I have a black-box simulation that produces the time evolution of a probability density function p(x, t) in 1 dimension from arbitrary initial conditions p(x, 0). The underlying simulation occurs on a discrete lattice of sites x=0, 1, 2, ... but when p(x, t) is a sufficiently smooth function of x, we expect that the behavior is approximately captured by an unknown P.D.E. (Additionally, even with non-smooth initial conditions solutions become smoother and smoother over time.)

The system is local, translationally-invariant and time-independent. However, the P.D.E. is almost certainly non-linear. What is the best strategy to identify the unknown P.D.E.? The simulation can be run on many different initial conditions at low cost.

A few sub-questions:

  • is there a way to determine even just the order of a PDE (i.e. the maximum number of derivatives needed to describe the solutions, in space and in time) from solution data?
  • are there ways to produce useful initial conditions to run through the simulation?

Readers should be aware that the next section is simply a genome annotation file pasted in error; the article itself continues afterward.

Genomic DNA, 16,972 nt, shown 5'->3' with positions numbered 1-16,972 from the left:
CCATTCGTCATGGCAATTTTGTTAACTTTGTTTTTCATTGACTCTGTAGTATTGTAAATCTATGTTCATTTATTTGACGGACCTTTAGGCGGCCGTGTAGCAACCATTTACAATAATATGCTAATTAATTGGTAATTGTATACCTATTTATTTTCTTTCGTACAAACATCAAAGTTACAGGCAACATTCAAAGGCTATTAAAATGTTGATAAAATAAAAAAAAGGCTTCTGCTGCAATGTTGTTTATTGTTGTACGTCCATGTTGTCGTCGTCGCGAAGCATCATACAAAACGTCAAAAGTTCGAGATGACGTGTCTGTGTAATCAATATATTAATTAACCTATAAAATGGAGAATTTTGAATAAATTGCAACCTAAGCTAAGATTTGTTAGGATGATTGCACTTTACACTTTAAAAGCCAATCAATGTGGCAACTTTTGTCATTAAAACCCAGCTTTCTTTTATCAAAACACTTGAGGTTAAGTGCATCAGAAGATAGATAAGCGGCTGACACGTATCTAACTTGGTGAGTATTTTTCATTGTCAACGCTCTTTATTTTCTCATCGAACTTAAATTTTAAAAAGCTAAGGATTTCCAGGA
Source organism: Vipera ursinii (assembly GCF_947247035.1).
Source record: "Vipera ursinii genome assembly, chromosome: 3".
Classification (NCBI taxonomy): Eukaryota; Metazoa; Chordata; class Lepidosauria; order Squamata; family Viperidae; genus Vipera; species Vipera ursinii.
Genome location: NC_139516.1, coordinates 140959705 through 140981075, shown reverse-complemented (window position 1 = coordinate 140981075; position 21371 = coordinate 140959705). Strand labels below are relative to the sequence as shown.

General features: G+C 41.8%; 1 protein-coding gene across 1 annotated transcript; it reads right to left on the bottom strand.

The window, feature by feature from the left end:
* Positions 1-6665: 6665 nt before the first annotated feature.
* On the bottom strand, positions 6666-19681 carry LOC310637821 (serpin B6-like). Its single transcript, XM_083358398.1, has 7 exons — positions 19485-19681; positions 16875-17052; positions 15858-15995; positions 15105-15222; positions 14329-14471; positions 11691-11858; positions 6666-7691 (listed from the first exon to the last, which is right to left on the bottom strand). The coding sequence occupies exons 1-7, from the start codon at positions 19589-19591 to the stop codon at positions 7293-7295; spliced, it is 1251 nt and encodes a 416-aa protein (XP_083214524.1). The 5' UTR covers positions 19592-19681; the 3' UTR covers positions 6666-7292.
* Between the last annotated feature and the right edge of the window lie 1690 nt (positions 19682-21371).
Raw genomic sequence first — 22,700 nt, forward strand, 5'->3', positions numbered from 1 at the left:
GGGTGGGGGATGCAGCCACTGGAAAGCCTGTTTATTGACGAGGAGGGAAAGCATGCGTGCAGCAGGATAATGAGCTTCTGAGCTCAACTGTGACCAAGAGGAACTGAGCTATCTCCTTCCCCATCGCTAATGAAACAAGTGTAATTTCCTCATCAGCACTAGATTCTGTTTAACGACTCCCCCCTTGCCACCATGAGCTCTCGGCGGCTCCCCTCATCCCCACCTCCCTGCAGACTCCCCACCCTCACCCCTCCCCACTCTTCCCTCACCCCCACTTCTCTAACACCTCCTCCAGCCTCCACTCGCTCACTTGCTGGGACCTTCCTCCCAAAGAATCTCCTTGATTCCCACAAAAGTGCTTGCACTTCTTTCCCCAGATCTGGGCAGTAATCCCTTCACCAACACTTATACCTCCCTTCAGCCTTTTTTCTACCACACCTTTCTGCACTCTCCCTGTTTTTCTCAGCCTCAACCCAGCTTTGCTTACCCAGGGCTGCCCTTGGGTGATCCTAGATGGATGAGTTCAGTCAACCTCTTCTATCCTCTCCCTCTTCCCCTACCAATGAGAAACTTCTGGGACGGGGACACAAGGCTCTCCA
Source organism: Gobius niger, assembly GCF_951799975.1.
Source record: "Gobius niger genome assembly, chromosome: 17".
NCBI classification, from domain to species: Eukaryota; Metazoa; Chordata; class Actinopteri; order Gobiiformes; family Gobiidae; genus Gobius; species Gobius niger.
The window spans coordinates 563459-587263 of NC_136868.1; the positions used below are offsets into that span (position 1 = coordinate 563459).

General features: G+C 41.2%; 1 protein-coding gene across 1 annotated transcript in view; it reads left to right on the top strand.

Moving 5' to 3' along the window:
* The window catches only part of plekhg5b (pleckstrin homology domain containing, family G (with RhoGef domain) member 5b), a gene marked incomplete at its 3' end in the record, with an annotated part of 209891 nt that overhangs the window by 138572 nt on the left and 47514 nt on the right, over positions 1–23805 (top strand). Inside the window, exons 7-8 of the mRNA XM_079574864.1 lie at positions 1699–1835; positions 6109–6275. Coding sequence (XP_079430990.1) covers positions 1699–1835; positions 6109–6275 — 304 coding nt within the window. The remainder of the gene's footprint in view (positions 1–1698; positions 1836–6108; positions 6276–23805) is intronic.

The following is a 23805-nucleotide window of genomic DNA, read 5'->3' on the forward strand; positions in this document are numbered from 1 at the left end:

• $\begingroup$ You can look at model recovery literature. Giang Tran from UWaterloo works in that field, I have seen some of her talks exactly on this topic. Here is her webpage: uwaterloo.ca/scholar/g6tran/publications $\endgroup$ Commented Aug 15, 2021 at 1:52
  • $\begingroup$ Related: scicomp.stackexchange.com/questions/28302/… $\endgroup$
    – Paul
    Commented Aug 15, 2021 at 2:58
  • $\begingroup$ Thanks for the comments. I realized my question was a bit vague, so I added a bit more detail that may help find something a bit closer. $\endgroup$
    – beables
    Commented Aug 15, 2021 at 3:48
  • $\begingroup$ advances.sciencemag.org/content/3/4/e1602614 Might be useful $\endgroup$
    – NNN
    Commented Aug 15, 2021 at 3:56
  • 1
    $\begingroup$ I would try to extract a few spatial and temporal derivatives from the solution - $p_x$, $p_{xx}$, $p_{t}$, $p_{tt}$ etc. and use statistical methods (multidimensional regression) to look for relations between those. $\endgroup$ Commented Aug 16, 2021 at 3:29


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